U.S. and British officials downplayed Putin’s nuclear threat, and its practical significance was not immediately clear. Russia and the United States usually have ground and submarine nuclear forces that are always ready to fight, but bombers and other aircraft capable of nuclear weapons do not.
A point of hope emerged when the Ukrainian delegation arrived at the border with Belarus on Monday to hold talks with Russian officials. The office of President of Ukraine Volodymyr Zelensky said they would demand an immediate ceasefire.
While Ukraine has sent its defense minister and other senior officials, the Russian delegation is headed by Putin’s cultural adviser, an unlikely envoy to end the war and a sign of Moscow’s view of the talks. It was not immediately clear what Putin was seeking in the talks or from the war itself.
Western officials believe Putin wants to overthrow the Ukrainian government and replace it with his own regime, reviving Moscow’s Cold War influence. His comments on Sunday raised fears that an invasion of Ukraine could lead to nuclear war – knowingly or unknowingly.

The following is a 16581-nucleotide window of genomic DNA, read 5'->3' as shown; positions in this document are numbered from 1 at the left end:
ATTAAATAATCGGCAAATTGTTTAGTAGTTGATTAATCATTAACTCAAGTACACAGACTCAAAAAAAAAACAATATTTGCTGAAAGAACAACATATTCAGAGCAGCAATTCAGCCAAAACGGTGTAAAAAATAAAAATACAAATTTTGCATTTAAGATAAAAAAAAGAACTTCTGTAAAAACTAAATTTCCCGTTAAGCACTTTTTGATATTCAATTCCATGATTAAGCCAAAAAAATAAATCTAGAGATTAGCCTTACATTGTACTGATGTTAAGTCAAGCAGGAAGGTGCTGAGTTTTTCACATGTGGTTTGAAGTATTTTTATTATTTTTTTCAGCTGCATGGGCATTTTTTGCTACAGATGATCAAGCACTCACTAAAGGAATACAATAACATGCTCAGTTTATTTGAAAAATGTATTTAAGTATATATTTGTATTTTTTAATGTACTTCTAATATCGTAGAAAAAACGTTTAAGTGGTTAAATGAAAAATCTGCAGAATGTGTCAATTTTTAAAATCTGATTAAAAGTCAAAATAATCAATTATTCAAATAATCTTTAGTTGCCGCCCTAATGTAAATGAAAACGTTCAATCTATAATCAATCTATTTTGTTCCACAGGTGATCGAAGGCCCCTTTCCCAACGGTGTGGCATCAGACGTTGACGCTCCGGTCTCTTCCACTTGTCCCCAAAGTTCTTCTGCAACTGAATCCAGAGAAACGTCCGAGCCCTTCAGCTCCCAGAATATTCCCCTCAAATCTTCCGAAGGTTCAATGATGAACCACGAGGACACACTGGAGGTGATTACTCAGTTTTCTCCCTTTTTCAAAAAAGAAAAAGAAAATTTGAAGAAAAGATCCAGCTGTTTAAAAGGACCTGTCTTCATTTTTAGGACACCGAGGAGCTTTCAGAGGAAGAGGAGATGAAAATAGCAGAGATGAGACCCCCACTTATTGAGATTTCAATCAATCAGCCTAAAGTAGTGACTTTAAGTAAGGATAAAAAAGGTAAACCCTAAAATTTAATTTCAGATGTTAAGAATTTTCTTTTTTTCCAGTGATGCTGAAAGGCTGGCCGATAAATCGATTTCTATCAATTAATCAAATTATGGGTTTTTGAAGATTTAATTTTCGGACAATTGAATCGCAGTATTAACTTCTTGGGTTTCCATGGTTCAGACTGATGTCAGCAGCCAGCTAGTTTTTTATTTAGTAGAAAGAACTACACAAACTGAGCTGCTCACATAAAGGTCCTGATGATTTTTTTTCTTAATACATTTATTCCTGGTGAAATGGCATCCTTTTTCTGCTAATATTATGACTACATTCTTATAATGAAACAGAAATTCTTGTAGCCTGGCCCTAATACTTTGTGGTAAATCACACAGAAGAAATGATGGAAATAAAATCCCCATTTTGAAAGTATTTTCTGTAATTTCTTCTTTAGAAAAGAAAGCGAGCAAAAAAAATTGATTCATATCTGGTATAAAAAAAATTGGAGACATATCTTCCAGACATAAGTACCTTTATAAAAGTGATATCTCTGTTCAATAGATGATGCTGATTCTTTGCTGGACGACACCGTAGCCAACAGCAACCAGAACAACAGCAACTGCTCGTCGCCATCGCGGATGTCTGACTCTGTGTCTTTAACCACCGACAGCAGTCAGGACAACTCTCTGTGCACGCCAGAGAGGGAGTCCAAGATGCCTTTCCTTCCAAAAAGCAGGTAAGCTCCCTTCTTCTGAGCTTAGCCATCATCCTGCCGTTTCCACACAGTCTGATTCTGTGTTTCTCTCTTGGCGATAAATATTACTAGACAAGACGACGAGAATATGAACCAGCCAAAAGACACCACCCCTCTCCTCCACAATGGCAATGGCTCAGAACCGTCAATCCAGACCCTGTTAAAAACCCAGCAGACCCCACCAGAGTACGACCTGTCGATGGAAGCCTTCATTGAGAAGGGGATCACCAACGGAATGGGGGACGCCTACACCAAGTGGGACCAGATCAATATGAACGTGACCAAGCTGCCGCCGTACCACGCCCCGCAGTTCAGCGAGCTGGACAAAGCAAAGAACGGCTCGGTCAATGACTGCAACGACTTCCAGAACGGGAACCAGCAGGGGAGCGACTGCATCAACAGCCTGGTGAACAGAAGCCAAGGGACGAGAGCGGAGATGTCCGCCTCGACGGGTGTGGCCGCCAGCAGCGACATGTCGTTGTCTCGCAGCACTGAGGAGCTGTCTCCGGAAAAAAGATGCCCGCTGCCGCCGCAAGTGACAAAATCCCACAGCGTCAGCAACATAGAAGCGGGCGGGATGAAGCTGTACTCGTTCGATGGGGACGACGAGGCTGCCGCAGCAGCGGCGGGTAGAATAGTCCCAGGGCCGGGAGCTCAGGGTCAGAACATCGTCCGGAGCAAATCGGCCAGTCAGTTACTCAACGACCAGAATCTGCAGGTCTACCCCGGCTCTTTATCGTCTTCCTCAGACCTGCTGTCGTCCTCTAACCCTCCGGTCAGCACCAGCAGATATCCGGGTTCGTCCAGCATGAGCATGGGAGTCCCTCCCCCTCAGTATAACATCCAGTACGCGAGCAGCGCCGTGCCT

In New York, the 193-member UN General Assembly has scheduled an emergency session on Monday to mark Russia’s invasion.
When the Ukrainian capital was under siege, the Russian military offered to allow residents to leave Kyiv through a safe corridor, raising fears that a further offensive awaited us. Earlier, the mayor of the 3 million city expressed doubts that the civilian population could be evacuated. Authorities are distributing weapons to anyone who wants to defend the city. Ukraine also releases prisoners of war with military experience who want to fight, and trains people to make bombs.
Fighting also began in Ukraine’s second-largest city, Kharkiv, and strategic ports in the south were attacked by Russian troops. Mariupol, a strategic port city on the Sea of Azov, is “hanging”, said Zelensky’s adviser Alexei Orastovich.